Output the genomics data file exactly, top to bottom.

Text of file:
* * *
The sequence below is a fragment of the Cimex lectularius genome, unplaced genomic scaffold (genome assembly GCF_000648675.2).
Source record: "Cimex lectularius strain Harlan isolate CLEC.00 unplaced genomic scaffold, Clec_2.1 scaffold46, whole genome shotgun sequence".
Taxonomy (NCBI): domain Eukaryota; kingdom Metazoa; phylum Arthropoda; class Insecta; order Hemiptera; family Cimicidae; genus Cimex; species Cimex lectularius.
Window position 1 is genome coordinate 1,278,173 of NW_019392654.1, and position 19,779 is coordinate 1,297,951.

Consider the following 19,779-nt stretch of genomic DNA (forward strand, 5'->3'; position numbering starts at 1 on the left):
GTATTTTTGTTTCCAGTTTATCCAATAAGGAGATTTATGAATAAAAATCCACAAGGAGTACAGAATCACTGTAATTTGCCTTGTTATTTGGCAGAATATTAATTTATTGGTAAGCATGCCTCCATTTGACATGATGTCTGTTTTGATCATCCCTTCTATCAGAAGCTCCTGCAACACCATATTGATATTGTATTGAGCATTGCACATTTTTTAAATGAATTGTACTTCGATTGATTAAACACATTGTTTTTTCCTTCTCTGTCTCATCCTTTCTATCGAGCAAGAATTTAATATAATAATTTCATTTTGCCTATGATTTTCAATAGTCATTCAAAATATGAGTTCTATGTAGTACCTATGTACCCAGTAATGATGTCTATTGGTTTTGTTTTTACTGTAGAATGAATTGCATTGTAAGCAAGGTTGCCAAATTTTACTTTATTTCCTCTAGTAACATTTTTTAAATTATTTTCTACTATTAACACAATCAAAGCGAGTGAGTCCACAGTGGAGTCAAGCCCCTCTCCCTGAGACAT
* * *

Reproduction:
The sequence below is a fragment of the Cimex lectularius genome, unplaced genomic scaffold (genome assembly GCF_000648675.2).
Source record: "Cimex lectularius strain Harlan isolate CLEC.00 unplaced genomic scaffold, Clec_2.1 scaffold46, whole genome shotgun sequence".
Taxonomy (NCBI): domain Eukaryota; kingdom Metazoa; phylum Arthropoda; class Insecta; order Hemiptera; family Cimicidae; genus Cimex; species Cimex lectularius.
Window position 1 is genome coordinate 1,278,173 of NW_019392654.1, and position 19,779 is coordinate 1,297,951.

Consider the following 19,779-nt stretch of genomic DNA (forward strand, 5'->3'; position numbering starts at 1 on the left):
GTATTTTTGTTTCCAGTTTATCCAATAAGGAGATTTATGAATAAAAATCCACAAGGAGTACAGAATCACTGTAATTTGCCTTGTTATTTGGCAGAATATTAATTTATTGGTAAGCATGCCTCCATTTGACATGATGTCTGTTTTGATCATCCCTTCTATCAGAAGCTCCTGCAACACCATATTGATATTGTATTGAGCATTGCACATTTTTTAAATGAATTGTACTTCGATTGATTAAACACATTGTTTTTTCCTTCTCTGTCTCATCCTTTCTATCGAGCAAGAATTTAATATAATAATTTCATTTTGCCTATGATTTTCAATAGTCATTCAAAATATGAGTTCTATGTAGTACCTATGTACCCAGTAATGATGTCTATTGGTTTTGTTTTTACTGTAGAATGAATTGCATTGTAAGCAAGGTTGCCAAATTTTACTTTATTTCCTCTAGTAACATTTTTTAAATTATTTTCTACTATTAACACAATCAAAGCGAGTGAGTCCACAGTGGAGTCAAGCCCCTCTCCCTGAGACAT